A growing body of field and model-based research from such systems challenges the theory that eroded sediment is rapidly evacuated. Conversely, Alpine glaciers develop intense diurnal and seasonal discharge variation leading to highly variable sediment transport competence and the moderation of sediment export by associated cycles of alluviation. This has important consequences for the timescales over which sediment export can be used as a reliable proxy for glacial erosion, though the problem remains that very little is known about when and under what conditions a glacier margin is capable of evacuating the sediment supplied to it.

This study attempts to elucidate sediment transport mechanisms and timescales in the main snout-marginal subglacial channel of glacier d’Otemma, Switzerland, by tracking 324 cobble-sized particles tagged with 433 MHz active radio transponders over the mid-to-late 2021 melt season. Tagged particles were injected into the channel via a 48 m deep borehole and were then tracked over a 350 m subglacial reach and a 150 m proglacial reach with a mobile antenna and stationary antenna arrays.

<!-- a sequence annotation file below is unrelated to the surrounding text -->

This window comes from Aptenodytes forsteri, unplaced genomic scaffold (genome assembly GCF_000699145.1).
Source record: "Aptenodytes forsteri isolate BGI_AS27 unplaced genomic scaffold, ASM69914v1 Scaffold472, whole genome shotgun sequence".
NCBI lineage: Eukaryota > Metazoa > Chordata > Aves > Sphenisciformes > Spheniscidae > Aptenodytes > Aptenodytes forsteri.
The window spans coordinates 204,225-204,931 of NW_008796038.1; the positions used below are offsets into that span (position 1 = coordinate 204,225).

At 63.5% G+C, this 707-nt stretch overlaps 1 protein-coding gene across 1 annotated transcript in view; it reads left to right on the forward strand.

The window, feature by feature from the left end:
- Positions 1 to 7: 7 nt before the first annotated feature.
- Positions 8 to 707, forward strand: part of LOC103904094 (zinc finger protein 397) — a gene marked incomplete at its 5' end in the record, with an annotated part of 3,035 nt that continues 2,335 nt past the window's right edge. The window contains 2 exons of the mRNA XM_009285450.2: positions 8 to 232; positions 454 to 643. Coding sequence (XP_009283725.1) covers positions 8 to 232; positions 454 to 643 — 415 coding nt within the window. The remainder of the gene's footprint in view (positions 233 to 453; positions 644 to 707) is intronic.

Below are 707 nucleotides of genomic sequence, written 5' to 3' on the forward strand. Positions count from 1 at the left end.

Only 86 particles (27%) were exported in 2021. Preliminary analyses indicate that cobble-sized particles generally have extended residence times in snout marginal zones (weeks to months), with no clear effect of particle size, shape or density on overall transport velocities. Ongoing work involves the daily localisation of particles using a signal strength-based algorithm, providing a unique record of the down-glacier transport of coarse particles in a subglacial channel. Repeat measurements will follow in 2022.

How to cite: Jenkin, M., Mancini, D., Miesen, F., Hofmann, M., Hubbard, B., Herman, F., and Lane, S. N.: Subglacial export of coarse sediment from temperate Alpine glaciers by meltwater, EGU General Assembly 2022, Vienna, Austria, 23–27 May 2022, EGU22-3854, https://doi.org/10.5194/egusphere-egu22-3854, 2022.

16:09–16:16
|
EGU22-7817
|
ECS
|
Presentation form not yet defined
Providing constraints on Antarctic Subglacial Environments using Observations of Active Subglacial Lakes from Satellite Radar Altimetry
(withdrawn)
George Malczyk, Noel Gourmelen, Mauro Werder, Martin Wearing, and Daniel Goldberg
16:16–16:23
|
EGU22-4867
|
On-site presentation
Paul Winberry